Mr. Milloy served on the Trump EPA transition team and is the author of “Scare Pollution: Why and How to Fix the EPA.”

Appeared in the July 18, 2017, print edition.

7 thoughts on “A Step Toward Scientific Integrity at the EPA”

  1. Well said Steve. Cleaning things up in the EPA is a process not an event but Scott Pruitt is certainly up to the task.

  2. More great work, S.M.
    Now you’re getting more publication in the reputable MSM your revelations must soon start to grab the attention of influential people in other countries and arouse doubt about the loony-greeny dogma which has prevailed everywhere for the past few decades……

  3. Another example of outside influence was the extensive use by the EPA of Stratus Consulting, conveniently based at Boulder, down the road from NCAR. One of the principals was a guy called Joel Smith, in charge of their climate change division.

    He edited the EPA Technical Support Document for the EPA Endangerment Finding, with a colleague from Stratus.

    This is how the EPA described it:

    “This document provides technical support for the endangerment analysis concerning greenhouse gas (GHG) emissions that may be addressed under the Clean Air Act.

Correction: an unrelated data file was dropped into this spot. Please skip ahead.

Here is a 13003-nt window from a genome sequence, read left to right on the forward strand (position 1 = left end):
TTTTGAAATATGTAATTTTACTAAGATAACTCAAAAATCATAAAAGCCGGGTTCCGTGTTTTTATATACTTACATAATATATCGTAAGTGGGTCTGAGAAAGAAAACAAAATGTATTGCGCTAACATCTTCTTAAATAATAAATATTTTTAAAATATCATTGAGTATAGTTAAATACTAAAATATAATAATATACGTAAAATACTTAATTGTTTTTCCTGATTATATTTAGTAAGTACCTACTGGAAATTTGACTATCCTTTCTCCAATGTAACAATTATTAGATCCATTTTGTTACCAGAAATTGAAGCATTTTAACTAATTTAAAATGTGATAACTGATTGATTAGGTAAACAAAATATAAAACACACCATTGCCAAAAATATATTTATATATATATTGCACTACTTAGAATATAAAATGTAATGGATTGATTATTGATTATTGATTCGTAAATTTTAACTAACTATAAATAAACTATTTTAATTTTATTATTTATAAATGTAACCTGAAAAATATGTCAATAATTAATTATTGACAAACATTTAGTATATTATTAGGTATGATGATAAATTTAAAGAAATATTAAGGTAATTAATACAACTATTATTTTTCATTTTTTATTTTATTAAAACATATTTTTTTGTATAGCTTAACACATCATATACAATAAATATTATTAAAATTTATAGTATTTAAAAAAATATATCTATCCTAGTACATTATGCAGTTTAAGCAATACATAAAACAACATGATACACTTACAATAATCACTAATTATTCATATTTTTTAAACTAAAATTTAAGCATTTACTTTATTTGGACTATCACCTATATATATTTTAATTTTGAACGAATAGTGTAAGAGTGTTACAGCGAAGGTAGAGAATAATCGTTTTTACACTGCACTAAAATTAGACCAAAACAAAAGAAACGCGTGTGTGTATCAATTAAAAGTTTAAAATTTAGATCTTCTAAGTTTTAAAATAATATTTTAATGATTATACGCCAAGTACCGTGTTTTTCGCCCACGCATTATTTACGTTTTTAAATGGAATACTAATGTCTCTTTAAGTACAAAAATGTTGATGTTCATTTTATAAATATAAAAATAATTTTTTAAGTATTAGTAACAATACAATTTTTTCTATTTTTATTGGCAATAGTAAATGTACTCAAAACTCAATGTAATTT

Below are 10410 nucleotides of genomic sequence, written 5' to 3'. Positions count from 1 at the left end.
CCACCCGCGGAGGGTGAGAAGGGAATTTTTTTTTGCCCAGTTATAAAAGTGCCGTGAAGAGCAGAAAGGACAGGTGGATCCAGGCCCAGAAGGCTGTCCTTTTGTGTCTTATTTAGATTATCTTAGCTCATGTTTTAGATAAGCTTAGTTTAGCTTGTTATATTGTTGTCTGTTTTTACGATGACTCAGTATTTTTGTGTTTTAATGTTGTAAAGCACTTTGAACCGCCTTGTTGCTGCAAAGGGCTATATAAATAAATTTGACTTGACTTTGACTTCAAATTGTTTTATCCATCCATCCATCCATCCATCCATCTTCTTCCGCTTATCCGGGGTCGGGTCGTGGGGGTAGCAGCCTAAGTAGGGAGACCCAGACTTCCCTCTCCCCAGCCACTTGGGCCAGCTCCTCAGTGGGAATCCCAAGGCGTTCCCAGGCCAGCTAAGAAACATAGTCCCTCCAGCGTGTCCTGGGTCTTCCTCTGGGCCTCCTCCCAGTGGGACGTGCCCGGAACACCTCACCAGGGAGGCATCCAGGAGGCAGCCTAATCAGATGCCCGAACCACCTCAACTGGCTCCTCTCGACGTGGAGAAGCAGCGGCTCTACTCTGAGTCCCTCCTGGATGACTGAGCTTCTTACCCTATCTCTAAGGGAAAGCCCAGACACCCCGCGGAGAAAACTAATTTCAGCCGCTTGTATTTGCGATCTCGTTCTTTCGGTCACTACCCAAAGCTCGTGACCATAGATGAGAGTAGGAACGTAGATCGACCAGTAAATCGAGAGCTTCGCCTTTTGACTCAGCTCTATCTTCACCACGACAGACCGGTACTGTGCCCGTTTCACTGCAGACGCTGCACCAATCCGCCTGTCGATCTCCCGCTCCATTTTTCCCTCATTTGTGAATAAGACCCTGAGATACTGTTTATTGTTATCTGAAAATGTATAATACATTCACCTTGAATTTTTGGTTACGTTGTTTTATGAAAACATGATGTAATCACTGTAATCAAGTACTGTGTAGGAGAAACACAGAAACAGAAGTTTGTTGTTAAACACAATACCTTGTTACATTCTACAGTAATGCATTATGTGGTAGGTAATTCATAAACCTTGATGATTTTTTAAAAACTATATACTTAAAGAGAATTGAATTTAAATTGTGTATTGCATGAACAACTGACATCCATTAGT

The conclusions here and the information throughout this document are primarily drawn from the assessment reports of the Intergovernmental Panel on Climate Change and the U.S. Climate Change Science Program.

    This document itself does not convey any judgment or conclusion regarding the question of whether GHGs may be reasonably anticipated to endanger public health or welfare, as this decision is ultimately left to the judgment of the Administrator.” (At that time, Lisa Jackson)

    Smith was an IPCC Lead author for TAR and AR4 WGII chapters and
    A Lead Author on the Summary for Policy Makers for bothTAR and AR4. He was also Lead author for the U.S. National Assessment on climate change impacts and technical coordinator on vulnerability and adaptation for the U.S. Country Studies Program.

    Yet Joel Smith is not a climate scientist; he has a BA in Political Science and a Masters in Public Policy. He put his name to a February 2011 “Scientists’ Statement on the Clean Air Act”, which concluded,

    “The EPA must be allowed to fulfill its responsibilities and take action to regulate global warming emissions under the Clean Air Act. This science-based law has prevented 400,000 premature deaths and hundreds of millions of cases of respiratory and cardiovascular disease during the 40 years since it was first passed—all without diminishing economic growth.”